Rockin' in the Free World was recorded by rock musician Neil Young for his 1989 album Freedom, and was later rereleased on the 1991 Neil Young/Crazy Horse live album Weld. It was written by Neil Young and is the most well known song from his Freedom album, which was a return to his 1970s-style politically-tinged rock form after experimenting with several other genres (country, techno, other stuff that best remains in the 1980s) throughout the entire decade of the 1980s. The lyrics are as follows.

There's colors on the street
Red, white, and blue
People shufflin' their feet
People sleepin' in their shoes
But there's a warnin' sign on the road ahead
There's a lot of people sayin' we'd be better off dead
Don't feel like Satan, but I am to them
So I try to forget it, any way I can.

Keep on rockin' in the free world
Keep on rockin' in the free world
Keep on rockin' in the free world
Keep on rockin' in the free world

I see a woman in the night
With a baby in her hand
Under an old street light
Near a garbage can
Now she puts the kid away, and she's gone to get a hit
She hates her life, and what she's done to it
There's one more kid that will never go to school
Never get to fall in love, never get to be cool

Keep on rockin' in the free world
Keep on rockin' in the free world
Keep on rockin' in the free world
Keep on rockin' in the free world

We got a thousand points of light
For the homeless man
We got a kinder, gentler,
Machine gun hand
We got department stores and toilet paper
Got styrofoam boxes for the ozone layer
Got a man of the people, says keep hope alive
Got fuel to burn, got roads to drive.

Keep on rockin' in the free world
Keep on rockin' in the free world
Keep on rockin' in the free world
Keep on rockin' in the free world

This is simply an excellent rock song. If one just looks at it as simply a piece of music, it is well executed and moving, as any good piece of music should be.

But this song goes much deeper than that. This is a song about the things that are wrong in the modern world, many of which were brought about by the freedoms that we now enjoy. The verses of this song carry that point very well, describing many of the problems of modern urban life.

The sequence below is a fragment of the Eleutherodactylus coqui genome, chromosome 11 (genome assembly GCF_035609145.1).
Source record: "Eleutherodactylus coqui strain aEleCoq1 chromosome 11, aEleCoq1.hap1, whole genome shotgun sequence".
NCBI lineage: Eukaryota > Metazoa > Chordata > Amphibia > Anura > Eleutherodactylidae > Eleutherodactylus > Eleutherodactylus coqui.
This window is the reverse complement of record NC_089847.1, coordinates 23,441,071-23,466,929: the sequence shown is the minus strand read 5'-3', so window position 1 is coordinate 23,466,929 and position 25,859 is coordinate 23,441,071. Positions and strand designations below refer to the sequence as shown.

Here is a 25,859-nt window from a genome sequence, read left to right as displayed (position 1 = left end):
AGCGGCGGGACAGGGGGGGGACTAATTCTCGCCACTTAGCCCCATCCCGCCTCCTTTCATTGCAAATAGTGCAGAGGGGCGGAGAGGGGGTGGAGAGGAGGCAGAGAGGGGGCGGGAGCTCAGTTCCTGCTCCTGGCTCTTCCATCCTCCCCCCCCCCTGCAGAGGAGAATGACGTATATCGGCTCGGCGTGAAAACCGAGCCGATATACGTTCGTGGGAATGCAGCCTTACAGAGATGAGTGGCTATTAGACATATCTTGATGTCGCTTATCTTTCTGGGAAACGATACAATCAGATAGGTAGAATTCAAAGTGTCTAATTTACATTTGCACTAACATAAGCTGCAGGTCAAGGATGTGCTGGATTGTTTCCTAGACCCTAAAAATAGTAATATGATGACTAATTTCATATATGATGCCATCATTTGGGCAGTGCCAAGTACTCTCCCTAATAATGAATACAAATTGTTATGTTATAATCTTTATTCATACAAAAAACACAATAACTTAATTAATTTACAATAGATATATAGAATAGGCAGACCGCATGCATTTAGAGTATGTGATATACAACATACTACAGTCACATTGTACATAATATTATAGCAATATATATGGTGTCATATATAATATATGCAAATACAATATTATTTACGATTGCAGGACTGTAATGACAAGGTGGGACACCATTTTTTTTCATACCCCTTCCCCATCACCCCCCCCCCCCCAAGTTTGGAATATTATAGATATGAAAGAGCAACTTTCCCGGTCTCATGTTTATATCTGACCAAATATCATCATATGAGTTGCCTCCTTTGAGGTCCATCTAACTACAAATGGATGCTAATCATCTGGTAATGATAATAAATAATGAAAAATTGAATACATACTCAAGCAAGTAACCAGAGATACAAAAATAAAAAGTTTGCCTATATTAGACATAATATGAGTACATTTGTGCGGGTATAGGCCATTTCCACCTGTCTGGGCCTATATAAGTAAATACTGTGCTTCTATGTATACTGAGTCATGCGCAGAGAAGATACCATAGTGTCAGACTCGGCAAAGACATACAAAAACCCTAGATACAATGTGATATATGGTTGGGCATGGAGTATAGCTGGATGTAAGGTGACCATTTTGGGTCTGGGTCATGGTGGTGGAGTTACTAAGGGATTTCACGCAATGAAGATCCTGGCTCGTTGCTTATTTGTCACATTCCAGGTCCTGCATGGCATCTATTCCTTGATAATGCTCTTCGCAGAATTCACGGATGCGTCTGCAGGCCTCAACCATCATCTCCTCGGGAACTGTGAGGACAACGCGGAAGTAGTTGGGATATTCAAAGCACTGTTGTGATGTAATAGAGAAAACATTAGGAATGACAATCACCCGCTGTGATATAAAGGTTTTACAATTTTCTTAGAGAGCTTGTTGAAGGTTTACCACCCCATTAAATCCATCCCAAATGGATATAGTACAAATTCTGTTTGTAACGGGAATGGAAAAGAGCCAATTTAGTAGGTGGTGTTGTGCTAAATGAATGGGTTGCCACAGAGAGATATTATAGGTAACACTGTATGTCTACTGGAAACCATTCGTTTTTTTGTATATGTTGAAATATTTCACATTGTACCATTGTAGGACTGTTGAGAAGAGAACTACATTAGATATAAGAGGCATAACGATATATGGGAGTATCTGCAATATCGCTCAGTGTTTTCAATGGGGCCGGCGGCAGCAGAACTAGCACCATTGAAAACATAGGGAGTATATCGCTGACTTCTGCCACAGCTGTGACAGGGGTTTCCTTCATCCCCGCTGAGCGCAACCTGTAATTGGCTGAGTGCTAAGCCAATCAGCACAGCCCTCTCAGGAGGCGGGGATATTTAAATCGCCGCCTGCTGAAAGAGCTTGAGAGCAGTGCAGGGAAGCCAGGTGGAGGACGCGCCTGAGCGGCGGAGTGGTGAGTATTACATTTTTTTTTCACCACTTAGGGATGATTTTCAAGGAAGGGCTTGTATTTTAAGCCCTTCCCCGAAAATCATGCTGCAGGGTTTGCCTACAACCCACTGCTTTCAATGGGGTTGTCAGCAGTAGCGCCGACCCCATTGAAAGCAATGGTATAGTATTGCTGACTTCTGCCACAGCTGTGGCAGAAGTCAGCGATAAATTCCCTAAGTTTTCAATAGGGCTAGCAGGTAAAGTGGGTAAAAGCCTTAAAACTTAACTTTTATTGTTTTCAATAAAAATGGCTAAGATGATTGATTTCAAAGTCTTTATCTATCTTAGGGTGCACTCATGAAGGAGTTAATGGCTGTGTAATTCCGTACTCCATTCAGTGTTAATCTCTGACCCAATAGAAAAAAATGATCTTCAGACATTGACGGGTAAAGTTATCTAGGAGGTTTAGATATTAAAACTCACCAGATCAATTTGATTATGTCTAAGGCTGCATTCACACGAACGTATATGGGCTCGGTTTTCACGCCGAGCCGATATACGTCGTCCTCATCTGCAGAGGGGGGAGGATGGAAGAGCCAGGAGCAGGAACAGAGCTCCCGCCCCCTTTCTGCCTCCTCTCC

But what of the choruses, which seem to be a rallying cry for all supporters of the free world? This is where the song turns interpretive, allowing the listener to glean from the song what he or she wishes. I tend to think that the chorus means three different things at the different points in the song:
The first chorus is about going on with living, even in the face of the problems. This is led into by the end of the first verse, which in essence states that idea in so many words.
The second chorus is about rejection of the consumerism and exercising your freedom of choice. By choosing to do things differently, the pain described in the previous verse can be fixed.
The third chorus is about education. Expand your mind, read a book, and consider the world.

This song's not about revolution. It's not about "taking down the man" who holds the people in oppression. It's about respecting the freedom we have (hence the title of the album it appears on), and using this freedom to attempt to better the lives of those around us, and to better ourselves. It's the same message that Neil Young sang about throughout the 1970s; go listen to Ohio or Harvest and you'll hear much the same message in a different package for a different time.

Here, though, unlike Ohio, Young writes a song that is still relevant today and will likely be relevant for many years to come. We won't solve the problems of modern life easily, but we do have the freedom to do something, to make changes, and to improve the world.

So, when I pick up my acoustic guitar and take myself through this song, sitting at home alone in my bedroom, the same message still comes through. I have the power to change the world just by changing myself; so do you.

Keep on rockin' in the free world, indeed.

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